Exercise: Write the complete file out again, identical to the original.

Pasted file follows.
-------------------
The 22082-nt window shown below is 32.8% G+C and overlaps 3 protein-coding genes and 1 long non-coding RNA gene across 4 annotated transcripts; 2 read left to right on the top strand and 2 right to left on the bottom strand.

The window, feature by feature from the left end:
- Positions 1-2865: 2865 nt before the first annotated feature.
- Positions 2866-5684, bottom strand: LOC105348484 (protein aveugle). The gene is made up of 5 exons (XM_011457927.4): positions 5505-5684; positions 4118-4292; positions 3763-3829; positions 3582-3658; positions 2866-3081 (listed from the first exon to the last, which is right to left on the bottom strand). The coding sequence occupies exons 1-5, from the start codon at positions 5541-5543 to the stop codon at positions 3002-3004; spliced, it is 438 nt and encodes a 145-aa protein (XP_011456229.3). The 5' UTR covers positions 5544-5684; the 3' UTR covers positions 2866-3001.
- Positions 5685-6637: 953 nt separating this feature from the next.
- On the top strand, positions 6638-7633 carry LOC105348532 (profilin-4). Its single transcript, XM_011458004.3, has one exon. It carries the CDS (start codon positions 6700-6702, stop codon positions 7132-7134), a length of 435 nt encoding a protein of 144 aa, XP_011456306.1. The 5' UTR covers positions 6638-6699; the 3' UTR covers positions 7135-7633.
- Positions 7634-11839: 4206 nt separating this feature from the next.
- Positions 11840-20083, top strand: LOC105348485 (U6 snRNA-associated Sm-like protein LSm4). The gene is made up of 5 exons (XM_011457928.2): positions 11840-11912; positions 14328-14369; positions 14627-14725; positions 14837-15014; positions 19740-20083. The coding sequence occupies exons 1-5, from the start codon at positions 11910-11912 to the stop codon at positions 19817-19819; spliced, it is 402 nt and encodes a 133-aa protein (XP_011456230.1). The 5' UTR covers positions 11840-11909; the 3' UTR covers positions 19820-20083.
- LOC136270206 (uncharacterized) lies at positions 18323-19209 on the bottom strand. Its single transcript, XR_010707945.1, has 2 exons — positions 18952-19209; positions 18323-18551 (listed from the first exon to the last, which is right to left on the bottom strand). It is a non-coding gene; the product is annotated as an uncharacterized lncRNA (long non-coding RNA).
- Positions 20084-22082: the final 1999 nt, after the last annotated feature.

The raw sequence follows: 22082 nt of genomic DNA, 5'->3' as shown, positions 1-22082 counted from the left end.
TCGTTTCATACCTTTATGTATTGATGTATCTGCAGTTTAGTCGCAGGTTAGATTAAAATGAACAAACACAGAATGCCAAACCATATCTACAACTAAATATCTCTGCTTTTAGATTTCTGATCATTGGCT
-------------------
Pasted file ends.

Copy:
The 22082-nt window shown below is 32.8% G+C and overlaps 3 protein-coding genes and 1 long non-coding RNA gene across 4 annotated transcripts; 2 read left to right on the top strand and 2 right to left on the bottom strand.

The window, feature by feature from the left end:
- Positions 1-2865: 2865 nt before the first annotated feature.
- Positions 2866-5684, bottom strand: LOC105348484 (protein aveugle). The gene is made up of 5 exons (XM_011457927.4): positions 5505-5684; positions 4118-4292; positions 3763-3829; positions 3582-3658; positions 2866-3081 (listed from the first exon to the last, which is right to left on the bottom strand). The coding sequence occupies exons 1-5, from the start codon at positions 5541-5543 to the stop codon at positions 3002-3004; spliced, it is 438 nt and encodes a 145-aa protein (XP_011456229.3). The 5' UTR covers positions 5544-5684; the 3' UTR covers positions 2866-3001.
- Positions 5685-6637: 953 nt separating this feature from the next.
- On the top strand, positions 6638-7633 carry LOC105348532 (profilin-4). Its single transcript, XM_011458004.3, has one exon. It carries the CDS (start codon positions 6700-6702, stop codon positions 7132-7134), a length of 435 nt encoding a protein of 144 aa, XP_011456306.1. The 5' UTR covers positions 6638-6699; the 3' UTR covers positions 7135-7633.
- Positions 7634-11839: 4206 nt separating this feature from the next.
- Positions 11840-20083, top strand: LOC105348485 (U6 snRNA-associated Sm-like protein LSm4). The gene is made up of 5 exons (XM_011457928.2): positions 11840-11912; positions 14328-14369; positions 14627-14725; positions 14837-15014; positions 19740-20083. The coding sequence occupies exons 1-5, from the start codon at positions 11910-11912 to the stop codon at positions 19817-19819; spliced, it is 402 nt and encodes a 133-aa protein (XP_011456230.1). The 5' UTR covers positions 11840-11909; the 3' UTR covers positions 19820-20083.
- LOC136270206 (uncharacterized) lies at positions 18323-19209 on the bottom strand. Its single transcript, XR_010707945.1, has 2 exons — positions 18952-19209; positions 18323-18551 (listed from the first exon to the last, which is right to left on the bottom strand). It is a non-coding gene; the product is annotated as an uncharacterized lncRNA (long non-coding RNA).
- Positions 20084-22082: the final 1999 nt, after the last annotated feature.

The raw sequence follows: 22082 nt of genomic DNA, 5'->3' as shown, positions 1-22082 counted from the left end.
TCGTTTCATACCTTTATGTATTGATGTATCTGCAGTTTAGTCGCAGGTTAGATTAAAATGAACAAACACAGAATGCCAAACCATATCTACAACTAAATATCTCTGCTTTTAGATTTCTGATCATTGGCT